Older People 

Completion and opening in August of the 30-bed personal care hostel - Cox Court Hostel - at Carrum Downs. The 19-bed second stage development at Bendigo was completed in September. Building of a similar hostel commenced at St Laurence Park, Lara. [16]


Heavy demand for home delivery of meals, with many referrals by doctors and social workers, saw 3,529 mid-day meals delivered in the twelve months (1970-1971)  [17]


Final works at the new dining room at the Coolibah Centre were completed by the carpenters, tilers, electricians and carpet layers at 12.45 pm on Christmas Day - just in time for Christmas dinner to be served to 166 pensioners. [18]


Organisational aspects (BSL) 

At the annual staff conference in April a general meeting was held to form the BSL Credit Co-operative Ltd [19]


Companions of St Laurence held their inaugural meeting 7 June 1971. This was a group of people with long connection to the Brotherhood - a number had worked alongside Father Tucker - who kept in touch with the Brotherhood through regular meetings and supported it through prayer and intercession.  A copy of the letter written to Micheal Challen from Peter Hollingworth suggesting, that the Companions be established is available here.  [20] Read about this in 'Action' June 1970 , see brochure here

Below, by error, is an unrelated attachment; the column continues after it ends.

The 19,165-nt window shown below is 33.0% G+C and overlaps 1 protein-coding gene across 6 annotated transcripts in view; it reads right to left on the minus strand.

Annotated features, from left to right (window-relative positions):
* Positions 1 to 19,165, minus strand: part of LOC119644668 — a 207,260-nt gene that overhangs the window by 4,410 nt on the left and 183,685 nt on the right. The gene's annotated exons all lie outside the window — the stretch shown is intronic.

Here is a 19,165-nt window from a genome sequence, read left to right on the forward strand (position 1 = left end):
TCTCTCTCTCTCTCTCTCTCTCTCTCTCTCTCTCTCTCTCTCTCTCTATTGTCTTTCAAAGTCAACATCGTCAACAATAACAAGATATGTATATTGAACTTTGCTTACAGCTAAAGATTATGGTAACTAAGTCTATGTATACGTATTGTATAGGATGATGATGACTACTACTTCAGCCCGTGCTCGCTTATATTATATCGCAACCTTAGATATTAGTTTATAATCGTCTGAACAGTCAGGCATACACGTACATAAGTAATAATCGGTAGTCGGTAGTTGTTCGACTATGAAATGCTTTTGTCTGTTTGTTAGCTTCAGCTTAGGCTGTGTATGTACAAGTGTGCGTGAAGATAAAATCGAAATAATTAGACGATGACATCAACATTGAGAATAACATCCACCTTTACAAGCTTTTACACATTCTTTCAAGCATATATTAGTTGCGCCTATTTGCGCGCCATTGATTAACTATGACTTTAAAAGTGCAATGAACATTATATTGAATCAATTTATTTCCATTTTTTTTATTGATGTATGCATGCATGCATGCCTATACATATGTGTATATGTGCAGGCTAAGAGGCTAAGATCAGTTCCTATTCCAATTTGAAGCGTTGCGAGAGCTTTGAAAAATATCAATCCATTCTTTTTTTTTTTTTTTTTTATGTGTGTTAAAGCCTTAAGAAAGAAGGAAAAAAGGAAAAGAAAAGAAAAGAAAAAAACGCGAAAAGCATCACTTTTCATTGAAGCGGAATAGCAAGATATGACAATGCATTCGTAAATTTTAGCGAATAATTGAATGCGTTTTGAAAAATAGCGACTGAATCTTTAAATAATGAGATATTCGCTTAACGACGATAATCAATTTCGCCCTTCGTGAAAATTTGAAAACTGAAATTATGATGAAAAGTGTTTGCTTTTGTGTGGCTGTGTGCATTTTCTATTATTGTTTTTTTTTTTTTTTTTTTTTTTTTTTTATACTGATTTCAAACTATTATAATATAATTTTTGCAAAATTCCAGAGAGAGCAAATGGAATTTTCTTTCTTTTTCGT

In October staff numbered 215, an increase from 67 in 1958 [21]


The Brotherhood of St Laurence Incorporation Act (1971) came into force on 30 November 1971, dissolving St Laurence Trust Proprietary Limited and St Laurence Industries Pty. Ltd. and establishing the Brotherhood of St Laurence as a Body Corporate, a legal entity. [22]BSL_Legal_Incorporation_Memo_1971.pdf  BSL_Incorporation_Act_1971-11-30_[before_updates].pdf


The Brotherhood was incorporated by an Act of the Victorian Parliament, after several years' discussion and negotiations with the Attorney General. The Brotherhood wanted to retain a link with the Anglican Church and to have a constitution that enabled members of staff to have a say in decision making as they had in the days when the Brotherhood was a community. By the provisions of the Act, the Board of Directors comprises five clerical members and five lay people including the Executive Director. Five staff members attend and while not having voting rights, are entitled to participate in all Board discussions.

Source: The Brotherhood of St Laurence: an introduction 1976





David Scott elected President of the Victorian Council of Social Service [23] 


Refugees & Settlement 

Publication of Two Worlds: School and the migrant family - A look at the attitudes of eighty migrant children and their parents, funded by the Leith Trust [24]


Young People 

Seven camps held in January - six were small mobile camps of eight girls or youths aged between twelve to seventeen years and four leaders.  These went to the Alpine High Plains, Port Campbell, Merrimbula, Licola and Mitta Mitta.  One was a residential camp for 24 boys aged between nine and thirteen years held at Wangaratta, hosted by the Apex Club.  [25]